Radio on the fritz ...

Discussion in 'Radio' started by tonyb, Dec 11, 2014.

  1. LizzieMaine

    LizzieMaine Bartender

    Well said. I think it's important for as many people as possible to preserve as many of the "old skills" as possible -- because otherwise they're going to wither away and die. We no longer have even one general-electronics repair shop in this area, so if someone owns tube-type electronics it's up to them to learn basic repairs and maintenance if they want to keep them operating.

    There are some excellent basic reference books that were used to train repair people in the past. One of my favorites is "Practical Radio Servicing" by William Markus and Alex Levy, published by McGraw Hill in 1963. This is a vocational-school textbook that was a real help to me when I was starting out, and it's still a useful reference. It gives you just enough theory to understand what's going on and just enough basic technique to fix it. Markus's "Television and Radio Repairing," from 1959, is also good, albeit more advanced. It might be worth tracking down these volumes and giving them an examination if you find you enjoy radio work.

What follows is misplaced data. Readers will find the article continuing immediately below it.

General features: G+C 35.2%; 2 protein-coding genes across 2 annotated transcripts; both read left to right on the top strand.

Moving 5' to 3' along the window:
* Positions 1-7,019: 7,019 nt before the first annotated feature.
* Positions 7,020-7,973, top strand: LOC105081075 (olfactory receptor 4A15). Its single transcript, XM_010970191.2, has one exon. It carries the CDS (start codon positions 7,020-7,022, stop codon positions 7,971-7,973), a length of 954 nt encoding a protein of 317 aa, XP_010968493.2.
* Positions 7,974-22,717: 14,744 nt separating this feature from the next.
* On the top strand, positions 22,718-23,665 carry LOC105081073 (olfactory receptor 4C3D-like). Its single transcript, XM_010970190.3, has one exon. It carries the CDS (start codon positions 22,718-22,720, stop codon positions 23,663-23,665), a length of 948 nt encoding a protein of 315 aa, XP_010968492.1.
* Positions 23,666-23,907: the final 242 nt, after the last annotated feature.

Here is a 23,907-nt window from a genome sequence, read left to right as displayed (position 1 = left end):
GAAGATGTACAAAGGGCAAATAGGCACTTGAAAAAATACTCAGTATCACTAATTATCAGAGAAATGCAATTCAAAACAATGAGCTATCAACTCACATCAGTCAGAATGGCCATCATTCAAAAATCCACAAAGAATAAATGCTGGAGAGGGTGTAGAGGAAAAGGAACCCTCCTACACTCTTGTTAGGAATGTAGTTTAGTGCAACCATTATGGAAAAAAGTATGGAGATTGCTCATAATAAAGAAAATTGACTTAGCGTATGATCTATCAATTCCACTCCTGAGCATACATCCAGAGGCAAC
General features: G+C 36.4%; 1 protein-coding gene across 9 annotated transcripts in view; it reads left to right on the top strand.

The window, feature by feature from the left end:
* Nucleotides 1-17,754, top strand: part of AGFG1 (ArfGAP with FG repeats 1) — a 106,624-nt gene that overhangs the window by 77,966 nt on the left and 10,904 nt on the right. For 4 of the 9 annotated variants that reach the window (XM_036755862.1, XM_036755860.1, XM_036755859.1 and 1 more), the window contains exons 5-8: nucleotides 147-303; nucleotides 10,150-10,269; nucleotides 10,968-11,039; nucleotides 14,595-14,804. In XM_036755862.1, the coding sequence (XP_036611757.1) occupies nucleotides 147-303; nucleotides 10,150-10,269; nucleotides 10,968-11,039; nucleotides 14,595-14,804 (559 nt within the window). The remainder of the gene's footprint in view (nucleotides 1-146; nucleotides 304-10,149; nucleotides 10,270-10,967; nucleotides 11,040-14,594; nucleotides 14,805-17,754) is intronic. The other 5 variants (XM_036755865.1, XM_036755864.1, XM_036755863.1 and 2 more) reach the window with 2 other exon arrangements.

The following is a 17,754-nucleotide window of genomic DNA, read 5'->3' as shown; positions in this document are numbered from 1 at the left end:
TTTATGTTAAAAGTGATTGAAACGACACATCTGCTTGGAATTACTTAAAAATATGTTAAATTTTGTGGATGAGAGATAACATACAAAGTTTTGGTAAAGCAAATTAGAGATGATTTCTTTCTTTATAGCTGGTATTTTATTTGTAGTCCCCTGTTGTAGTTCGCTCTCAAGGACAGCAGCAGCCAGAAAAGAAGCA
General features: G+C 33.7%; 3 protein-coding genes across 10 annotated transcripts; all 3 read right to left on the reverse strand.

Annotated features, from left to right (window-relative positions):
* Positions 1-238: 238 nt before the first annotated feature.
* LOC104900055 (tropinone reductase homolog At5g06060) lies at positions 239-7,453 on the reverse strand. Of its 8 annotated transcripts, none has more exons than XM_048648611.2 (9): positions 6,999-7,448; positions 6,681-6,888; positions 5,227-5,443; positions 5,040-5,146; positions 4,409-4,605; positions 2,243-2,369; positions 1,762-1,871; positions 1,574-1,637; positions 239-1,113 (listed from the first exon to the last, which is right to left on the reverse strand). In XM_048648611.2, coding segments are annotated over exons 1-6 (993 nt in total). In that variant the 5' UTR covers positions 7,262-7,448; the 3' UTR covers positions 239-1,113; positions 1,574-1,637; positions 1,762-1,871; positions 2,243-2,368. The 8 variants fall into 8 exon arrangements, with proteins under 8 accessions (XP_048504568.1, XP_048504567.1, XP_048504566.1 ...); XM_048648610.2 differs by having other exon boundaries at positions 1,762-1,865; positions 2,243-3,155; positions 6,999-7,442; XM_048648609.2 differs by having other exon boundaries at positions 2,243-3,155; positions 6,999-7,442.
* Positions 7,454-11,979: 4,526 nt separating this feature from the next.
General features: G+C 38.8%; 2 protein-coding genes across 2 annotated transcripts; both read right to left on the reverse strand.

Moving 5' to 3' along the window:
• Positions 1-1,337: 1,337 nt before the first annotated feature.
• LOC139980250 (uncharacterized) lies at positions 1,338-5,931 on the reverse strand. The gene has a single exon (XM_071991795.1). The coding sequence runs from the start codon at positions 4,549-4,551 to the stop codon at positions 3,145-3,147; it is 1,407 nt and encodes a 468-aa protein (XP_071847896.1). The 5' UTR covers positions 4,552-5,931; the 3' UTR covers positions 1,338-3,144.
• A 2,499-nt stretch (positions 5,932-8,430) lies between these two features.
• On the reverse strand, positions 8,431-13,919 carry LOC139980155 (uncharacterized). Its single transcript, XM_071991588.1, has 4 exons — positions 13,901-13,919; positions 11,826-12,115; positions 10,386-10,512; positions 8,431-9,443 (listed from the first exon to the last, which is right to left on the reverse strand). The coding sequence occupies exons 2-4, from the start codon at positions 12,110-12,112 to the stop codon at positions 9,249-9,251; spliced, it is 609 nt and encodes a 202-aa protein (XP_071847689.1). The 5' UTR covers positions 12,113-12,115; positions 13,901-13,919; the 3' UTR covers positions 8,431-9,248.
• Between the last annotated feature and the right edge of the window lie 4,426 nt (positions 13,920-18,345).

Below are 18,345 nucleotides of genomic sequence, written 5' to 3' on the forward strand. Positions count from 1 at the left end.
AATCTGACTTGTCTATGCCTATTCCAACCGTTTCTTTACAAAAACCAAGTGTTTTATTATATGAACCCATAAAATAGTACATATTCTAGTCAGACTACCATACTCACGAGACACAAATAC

If I had to give one piece of advice it would be this: once you've got your radio operating again, consider replacing *all* of the wax-covered paper condensers under the chassis. Because they're simply rolled-up foil layers with a layer of thin paper between them, they're prone to failure as the paper deteriorates, and when they go, they can cause a lot of damage. Replacing them with mylar-foil unitsl is tedious -- but once it's done, you can run your radio all day long every day of the week without worrying about it going up in smoke.
     
    Last edited: Dec 13, 2014
  2. tonyb